The same ambiguity which is essential to Sidgwick’s thought can be found in the way many a member of the Adyar Society tries to avoid embarrassing issues like the frauds created inside the movement against the Masters’ teachings. This hiding from truth is often done in good faith, because they haven’t had a chance to know real theosophy.
Modern disciples of Protagoras take advantage of the Law of Maya to make people think that, after all, karma law can be replaced by belief, and every truth may be freely distorted and put at the service of short-term interests.
In the 18th century, British philosopher David Hume discussed this “philosophy”. He created the concept of “clever rascal” or “sensible knave”, to describe the man who hides his dishonest actions in a cloud of ethical uncertainty.
David Hume wrote, in the classical style of his century:
“… According to the imperfect way in which human affairs are conducted, a sensible knave, in particular incidents, may think, that an act of iniquity or infidelity will make a considerable addition to his fortune, without causing any considerable breach in the social union and confederacy. That honesty is the best policy, may be a good general rule; but it is liable to many exceptions: and he, it may, perhaps, be thought, conducts himself with most wisdom, who observes the general rule, and takes advantage of all the exceptions. I must confess that, if a man think, that this reasoning much requires an answer, it will be a little difficult to find any, which will to him appear satisfactory and convincing. If his heart rebel not against such pernicious maxims, if he feel no reluctance to the thoughts of villainy and baseness, he has indeed lost a considerable motive to virtue; and we may expect, that his practice will be answerable to his speculation. But in all ingenuous natures, the antipathy to treachery and roguery is too strong to be counterbalanced by any views of profit or pecuniary advantage. Inward peace of mind, consciousness of integrity, a satisfactory review of our own conduct; these are circumstances very requisite to happiness, and will be cherished and cultivated by every honest man, who feels the importance of them.”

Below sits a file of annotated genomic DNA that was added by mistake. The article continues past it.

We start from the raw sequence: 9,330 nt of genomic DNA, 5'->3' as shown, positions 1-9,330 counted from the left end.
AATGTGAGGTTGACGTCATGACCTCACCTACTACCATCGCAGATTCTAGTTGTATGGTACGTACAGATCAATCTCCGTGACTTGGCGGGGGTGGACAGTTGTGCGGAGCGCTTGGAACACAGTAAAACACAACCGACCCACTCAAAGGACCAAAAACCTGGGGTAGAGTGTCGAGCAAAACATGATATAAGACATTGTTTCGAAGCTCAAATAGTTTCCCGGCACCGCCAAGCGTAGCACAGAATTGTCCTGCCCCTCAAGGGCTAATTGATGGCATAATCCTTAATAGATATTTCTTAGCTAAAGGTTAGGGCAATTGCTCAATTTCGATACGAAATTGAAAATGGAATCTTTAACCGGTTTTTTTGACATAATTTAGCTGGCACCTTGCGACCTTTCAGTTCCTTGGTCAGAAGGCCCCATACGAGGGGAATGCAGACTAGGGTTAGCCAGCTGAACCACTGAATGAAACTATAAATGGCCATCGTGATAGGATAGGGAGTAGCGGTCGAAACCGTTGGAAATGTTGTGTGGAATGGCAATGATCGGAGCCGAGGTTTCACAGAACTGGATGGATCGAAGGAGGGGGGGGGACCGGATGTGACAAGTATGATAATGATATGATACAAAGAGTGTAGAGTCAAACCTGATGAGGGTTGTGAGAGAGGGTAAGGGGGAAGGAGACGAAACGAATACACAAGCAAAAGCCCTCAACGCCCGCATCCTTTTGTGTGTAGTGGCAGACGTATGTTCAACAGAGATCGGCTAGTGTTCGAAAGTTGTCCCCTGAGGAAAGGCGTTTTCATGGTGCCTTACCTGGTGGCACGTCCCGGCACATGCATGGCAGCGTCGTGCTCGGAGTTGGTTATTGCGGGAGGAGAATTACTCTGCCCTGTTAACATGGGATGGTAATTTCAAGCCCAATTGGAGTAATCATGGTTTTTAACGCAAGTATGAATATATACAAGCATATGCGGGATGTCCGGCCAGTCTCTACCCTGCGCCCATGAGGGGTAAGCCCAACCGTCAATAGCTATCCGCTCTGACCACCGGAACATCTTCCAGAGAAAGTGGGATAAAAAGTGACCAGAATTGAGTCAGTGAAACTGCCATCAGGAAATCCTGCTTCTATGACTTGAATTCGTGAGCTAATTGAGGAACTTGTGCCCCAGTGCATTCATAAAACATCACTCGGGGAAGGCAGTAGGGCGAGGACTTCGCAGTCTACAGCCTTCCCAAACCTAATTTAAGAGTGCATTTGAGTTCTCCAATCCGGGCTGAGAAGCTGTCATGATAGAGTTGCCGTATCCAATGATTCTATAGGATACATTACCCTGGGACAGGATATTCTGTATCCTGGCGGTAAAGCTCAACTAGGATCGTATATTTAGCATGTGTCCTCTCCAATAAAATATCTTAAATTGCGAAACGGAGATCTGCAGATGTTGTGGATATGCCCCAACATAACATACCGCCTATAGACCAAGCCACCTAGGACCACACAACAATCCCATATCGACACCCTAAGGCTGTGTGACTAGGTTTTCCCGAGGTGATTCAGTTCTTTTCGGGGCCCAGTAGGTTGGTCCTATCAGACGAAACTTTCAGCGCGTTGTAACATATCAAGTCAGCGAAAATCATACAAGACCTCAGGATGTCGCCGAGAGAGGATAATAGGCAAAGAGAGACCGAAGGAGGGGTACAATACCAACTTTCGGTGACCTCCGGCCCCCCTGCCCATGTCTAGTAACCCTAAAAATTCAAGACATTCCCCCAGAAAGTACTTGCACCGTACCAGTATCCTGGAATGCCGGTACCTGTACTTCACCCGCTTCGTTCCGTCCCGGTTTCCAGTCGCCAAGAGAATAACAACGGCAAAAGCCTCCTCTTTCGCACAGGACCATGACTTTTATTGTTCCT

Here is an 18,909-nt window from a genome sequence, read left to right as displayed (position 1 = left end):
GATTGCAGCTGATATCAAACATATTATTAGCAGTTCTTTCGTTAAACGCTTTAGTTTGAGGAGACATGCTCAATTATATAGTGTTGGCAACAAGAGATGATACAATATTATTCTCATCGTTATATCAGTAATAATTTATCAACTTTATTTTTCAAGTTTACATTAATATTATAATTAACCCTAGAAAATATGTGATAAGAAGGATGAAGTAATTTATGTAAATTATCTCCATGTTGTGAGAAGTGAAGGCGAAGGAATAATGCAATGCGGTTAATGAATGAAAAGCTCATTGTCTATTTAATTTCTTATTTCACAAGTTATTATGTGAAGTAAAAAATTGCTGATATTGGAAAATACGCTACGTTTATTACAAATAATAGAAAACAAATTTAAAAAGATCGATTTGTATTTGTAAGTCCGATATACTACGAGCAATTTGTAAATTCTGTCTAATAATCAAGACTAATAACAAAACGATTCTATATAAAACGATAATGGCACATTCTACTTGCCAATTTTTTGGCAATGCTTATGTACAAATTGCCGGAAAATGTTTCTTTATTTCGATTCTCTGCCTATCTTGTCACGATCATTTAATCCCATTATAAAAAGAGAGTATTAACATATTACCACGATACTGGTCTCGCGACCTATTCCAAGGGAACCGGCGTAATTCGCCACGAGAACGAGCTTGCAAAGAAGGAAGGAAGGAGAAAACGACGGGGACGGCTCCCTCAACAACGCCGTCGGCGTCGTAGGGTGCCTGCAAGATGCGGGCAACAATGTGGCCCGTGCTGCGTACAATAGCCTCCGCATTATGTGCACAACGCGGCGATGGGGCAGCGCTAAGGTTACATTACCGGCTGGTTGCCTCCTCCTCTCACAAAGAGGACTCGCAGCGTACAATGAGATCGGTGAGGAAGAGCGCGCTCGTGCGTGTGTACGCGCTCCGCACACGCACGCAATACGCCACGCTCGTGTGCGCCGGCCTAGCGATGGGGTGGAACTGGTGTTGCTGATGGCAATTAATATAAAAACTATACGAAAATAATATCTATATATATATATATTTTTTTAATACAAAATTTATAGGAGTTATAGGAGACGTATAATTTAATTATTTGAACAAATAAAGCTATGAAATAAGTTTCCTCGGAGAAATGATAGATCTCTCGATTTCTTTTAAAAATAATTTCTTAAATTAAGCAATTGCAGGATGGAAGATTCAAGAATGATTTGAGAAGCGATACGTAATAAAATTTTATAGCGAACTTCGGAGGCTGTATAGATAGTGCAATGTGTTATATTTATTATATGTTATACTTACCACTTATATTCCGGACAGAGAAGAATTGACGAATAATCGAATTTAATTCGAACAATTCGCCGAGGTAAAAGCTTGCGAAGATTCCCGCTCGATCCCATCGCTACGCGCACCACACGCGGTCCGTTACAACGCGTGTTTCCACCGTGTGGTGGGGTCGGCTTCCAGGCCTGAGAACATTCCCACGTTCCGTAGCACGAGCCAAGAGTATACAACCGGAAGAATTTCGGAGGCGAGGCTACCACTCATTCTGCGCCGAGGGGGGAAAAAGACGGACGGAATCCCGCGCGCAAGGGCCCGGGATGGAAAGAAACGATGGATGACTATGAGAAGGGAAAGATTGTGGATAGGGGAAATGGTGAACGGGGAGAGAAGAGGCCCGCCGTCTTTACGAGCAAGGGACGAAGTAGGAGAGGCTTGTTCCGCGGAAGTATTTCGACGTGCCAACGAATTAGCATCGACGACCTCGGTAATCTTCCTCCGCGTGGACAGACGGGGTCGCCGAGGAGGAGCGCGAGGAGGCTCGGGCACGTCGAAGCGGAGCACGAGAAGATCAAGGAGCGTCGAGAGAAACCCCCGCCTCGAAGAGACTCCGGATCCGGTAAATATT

Immanuel Kant also helps us understand the invincible strength of truth. Every honest theosophist should calmly ponder upon these words written by the German philosopher, on the phenomenon of deliberate falsehood :